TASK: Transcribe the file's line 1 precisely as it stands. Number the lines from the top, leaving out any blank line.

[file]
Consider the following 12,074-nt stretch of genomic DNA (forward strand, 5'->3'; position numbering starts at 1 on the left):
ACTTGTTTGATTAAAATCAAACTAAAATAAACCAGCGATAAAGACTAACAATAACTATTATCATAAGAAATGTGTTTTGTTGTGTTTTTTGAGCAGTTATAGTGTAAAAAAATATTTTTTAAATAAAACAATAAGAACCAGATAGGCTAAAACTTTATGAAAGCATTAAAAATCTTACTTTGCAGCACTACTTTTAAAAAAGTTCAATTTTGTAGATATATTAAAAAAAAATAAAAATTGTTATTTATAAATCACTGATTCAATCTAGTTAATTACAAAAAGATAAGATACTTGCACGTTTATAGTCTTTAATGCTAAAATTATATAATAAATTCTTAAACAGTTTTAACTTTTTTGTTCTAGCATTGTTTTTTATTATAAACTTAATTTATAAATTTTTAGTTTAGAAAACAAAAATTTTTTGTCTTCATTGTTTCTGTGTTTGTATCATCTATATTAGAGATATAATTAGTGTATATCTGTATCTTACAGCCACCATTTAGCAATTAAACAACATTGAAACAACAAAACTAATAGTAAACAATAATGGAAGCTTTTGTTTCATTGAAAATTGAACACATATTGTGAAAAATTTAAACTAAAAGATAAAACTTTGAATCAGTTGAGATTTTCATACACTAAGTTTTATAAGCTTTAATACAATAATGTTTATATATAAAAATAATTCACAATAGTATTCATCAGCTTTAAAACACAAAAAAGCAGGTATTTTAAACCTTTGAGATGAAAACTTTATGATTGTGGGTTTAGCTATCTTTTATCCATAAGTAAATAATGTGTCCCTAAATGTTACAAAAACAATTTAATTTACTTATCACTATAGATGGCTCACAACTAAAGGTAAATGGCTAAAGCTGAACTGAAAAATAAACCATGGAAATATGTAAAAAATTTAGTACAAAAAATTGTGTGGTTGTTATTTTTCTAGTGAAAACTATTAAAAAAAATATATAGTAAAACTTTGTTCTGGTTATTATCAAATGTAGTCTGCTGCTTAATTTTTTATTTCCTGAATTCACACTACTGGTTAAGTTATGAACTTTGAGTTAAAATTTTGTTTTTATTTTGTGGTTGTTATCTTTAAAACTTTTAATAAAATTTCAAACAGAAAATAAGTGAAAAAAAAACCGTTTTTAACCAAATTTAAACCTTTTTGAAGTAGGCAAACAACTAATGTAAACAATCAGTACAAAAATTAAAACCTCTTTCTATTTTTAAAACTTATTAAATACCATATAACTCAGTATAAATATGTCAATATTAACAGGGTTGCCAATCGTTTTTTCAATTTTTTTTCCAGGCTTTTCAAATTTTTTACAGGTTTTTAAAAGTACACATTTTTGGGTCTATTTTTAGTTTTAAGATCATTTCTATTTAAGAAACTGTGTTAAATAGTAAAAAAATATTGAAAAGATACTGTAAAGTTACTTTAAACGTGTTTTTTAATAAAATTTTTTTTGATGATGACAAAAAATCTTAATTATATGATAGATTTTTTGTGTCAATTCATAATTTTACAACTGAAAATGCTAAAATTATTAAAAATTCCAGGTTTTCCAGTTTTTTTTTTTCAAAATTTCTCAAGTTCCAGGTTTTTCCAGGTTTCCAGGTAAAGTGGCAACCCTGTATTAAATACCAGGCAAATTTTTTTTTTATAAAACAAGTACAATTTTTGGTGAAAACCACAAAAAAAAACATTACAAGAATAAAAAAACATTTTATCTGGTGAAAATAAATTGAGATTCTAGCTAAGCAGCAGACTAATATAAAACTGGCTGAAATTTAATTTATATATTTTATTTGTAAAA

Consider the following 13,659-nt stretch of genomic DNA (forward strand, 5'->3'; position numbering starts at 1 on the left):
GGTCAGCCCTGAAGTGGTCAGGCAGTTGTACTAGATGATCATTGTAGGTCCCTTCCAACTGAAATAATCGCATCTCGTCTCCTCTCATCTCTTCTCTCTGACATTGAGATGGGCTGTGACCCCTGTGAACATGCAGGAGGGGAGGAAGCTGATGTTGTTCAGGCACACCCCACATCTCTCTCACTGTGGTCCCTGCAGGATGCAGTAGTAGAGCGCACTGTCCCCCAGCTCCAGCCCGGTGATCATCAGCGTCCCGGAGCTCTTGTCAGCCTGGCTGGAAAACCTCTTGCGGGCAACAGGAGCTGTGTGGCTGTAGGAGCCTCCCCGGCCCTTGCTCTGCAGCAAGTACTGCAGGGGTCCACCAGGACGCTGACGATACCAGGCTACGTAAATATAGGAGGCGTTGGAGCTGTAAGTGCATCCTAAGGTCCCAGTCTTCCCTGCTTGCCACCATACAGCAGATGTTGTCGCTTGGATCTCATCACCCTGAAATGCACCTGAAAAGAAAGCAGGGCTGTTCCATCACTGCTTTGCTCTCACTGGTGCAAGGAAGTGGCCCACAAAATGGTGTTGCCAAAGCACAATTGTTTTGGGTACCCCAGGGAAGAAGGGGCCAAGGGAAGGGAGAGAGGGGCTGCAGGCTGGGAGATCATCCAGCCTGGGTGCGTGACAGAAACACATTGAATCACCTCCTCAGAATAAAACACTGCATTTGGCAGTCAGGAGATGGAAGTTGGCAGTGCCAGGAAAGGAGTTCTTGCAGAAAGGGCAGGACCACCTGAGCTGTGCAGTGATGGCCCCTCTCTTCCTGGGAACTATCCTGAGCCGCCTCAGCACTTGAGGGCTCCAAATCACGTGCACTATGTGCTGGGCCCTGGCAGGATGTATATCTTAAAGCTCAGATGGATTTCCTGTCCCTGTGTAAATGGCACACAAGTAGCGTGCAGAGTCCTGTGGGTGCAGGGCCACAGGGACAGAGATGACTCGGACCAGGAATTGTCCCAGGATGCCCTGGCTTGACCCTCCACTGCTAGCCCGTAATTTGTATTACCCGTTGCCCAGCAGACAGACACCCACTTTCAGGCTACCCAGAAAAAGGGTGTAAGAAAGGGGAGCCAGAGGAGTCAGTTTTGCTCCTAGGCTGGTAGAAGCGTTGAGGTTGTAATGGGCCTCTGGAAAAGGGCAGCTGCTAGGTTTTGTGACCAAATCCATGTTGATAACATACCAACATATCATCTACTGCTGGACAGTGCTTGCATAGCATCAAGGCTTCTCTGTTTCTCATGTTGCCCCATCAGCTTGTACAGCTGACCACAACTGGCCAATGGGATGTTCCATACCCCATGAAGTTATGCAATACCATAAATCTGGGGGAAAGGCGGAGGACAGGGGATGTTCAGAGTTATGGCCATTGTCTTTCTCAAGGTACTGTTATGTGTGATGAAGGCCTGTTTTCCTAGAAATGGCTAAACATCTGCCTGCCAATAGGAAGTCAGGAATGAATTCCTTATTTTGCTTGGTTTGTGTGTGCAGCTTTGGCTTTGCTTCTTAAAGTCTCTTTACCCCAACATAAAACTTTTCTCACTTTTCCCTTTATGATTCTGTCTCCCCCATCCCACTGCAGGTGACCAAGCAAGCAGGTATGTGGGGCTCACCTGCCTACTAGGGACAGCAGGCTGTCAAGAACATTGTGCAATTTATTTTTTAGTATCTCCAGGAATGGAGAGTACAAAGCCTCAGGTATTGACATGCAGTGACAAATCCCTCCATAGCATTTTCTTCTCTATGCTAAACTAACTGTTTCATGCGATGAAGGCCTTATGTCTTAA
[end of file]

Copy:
Consider the following 12,074-nt stretch of genomic DNA (forward strand, 5'->3'; position numbering starts at 1 on the left):